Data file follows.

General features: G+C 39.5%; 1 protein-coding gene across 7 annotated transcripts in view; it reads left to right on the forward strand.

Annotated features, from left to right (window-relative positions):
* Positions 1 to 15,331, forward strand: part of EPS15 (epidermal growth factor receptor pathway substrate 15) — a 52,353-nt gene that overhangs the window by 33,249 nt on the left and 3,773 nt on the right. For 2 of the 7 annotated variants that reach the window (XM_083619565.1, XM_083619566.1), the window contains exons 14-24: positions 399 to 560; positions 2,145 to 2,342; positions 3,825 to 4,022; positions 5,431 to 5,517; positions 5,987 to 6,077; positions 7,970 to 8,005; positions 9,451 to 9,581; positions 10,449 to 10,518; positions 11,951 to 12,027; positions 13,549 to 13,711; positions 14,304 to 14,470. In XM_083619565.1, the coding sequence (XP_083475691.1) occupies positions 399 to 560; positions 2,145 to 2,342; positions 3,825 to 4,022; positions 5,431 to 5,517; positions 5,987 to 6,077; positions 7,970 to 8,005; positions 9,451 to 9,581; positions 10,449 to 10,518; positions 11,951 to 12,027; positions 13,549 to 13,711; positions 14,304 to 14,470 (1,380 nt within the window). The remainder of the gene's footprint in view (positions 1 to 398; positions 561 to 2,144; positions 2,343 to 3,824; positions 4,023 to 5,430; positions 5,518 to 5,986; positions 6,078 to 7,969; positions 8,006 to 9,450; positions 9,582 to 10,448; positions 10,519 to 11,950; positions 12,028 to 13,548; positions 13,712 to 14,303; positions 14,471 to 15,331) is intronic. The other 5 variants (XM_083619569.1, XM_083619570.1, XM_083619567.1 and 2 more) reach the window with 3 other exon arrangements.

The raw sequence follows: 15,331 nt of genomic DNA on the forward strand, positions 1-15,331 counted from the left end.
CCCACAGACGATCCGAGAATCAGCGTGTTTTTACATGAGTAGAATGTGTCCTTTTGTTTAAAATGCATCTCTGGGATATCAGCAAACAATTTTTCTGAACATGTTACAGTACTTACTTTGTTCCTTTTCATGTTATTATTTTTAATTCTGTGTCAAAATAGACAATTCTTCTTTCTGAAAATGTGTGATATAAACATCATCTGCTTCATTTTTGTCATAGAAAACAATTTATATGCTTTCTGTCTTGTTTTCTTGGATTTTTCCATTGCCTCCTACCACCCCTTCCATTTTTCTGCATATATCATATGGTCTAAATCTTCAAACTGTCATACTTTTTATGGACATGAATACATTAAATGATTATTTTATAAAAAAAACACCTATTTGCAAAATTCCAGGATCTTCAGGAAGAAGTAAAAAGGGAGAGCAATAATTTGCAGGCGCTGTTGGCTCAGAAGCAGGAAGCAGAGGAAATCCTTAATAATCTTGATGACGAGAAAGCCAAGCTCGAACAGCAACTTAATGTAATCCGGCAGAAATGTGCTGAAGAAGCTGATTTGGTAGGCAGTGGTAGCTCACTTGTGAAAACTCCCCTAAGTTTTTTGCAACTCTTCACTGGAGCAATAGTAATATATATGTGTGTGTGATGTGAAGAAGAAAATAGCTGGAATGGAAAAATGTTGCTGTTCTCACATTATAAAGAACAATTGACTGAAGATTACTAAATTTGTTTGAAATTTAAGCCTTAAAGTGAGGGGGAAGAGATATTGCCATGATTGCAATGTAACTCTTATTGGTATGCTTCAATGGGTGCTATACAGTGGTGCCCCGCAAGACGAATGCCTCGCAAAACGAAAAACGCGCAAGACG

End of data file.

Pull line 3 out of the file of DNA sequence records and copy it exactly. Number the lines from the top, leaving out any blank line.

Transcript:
* Positions 1 to 15,331, forward strand: part of EPS15 (epidermal growth factor receptor pathway substrate 15) — a 52,353-nt gene that overhangs the window by 33,249 nt on the left and 3,773 nt on the right. For 2 of the 7 annotated variants that reach the window (XM_083619565.1, XM_083619566.1), the window contains exons 14-24: positions 399 to 560; positions 2,145 to 2,342; positions 3,825 to 4,022; positions 5,431 to 5,517; positions 5,987 to 6,077; positions 7,970 to 8,005; positions 9,451 to 9,581; positions 10,449 to 10,518; positions 11,951 to 12,027; positions 13,549 to 13,711; positions 14,304 to 14,470. In XM_083619565.1, the coding sequence (XP_083475691.1) occupies positions 399 to 560; positions 2,145 to 2,342; positions 3,825 to 4,022; positions 5,431 to 5,517; positions 5,987 to 6,077; positions 7,970 to 8,005; positions 9,451 to 9,581; positions 10,449 to 10,518; positions 11,951 to 12,027; positions 13,549 to 13,711; positions 14,304 to 14,470 (1,380 nt within the window). The remainder of the gene's footprint in view (positions 1 to 398; positions 561 to 2,144; positions 2,343 to 3,824; positions 4,023 to 5,430; positions 5,518 to 5,986; positions 6,078 to 7,969; positions 8,006 to 9,450; positions 9,582 to 10,448; positions 10,519 to 11,950; positions 12,028 to 13,548; positions 13,712 to 14,303; positions 14,471 to 15,331) is intronic. The other 5 variants (XM_083619569.1, XM_083619570.1, XM_083619567.1 and 2 more) reach the window with 3 other exon arrangements.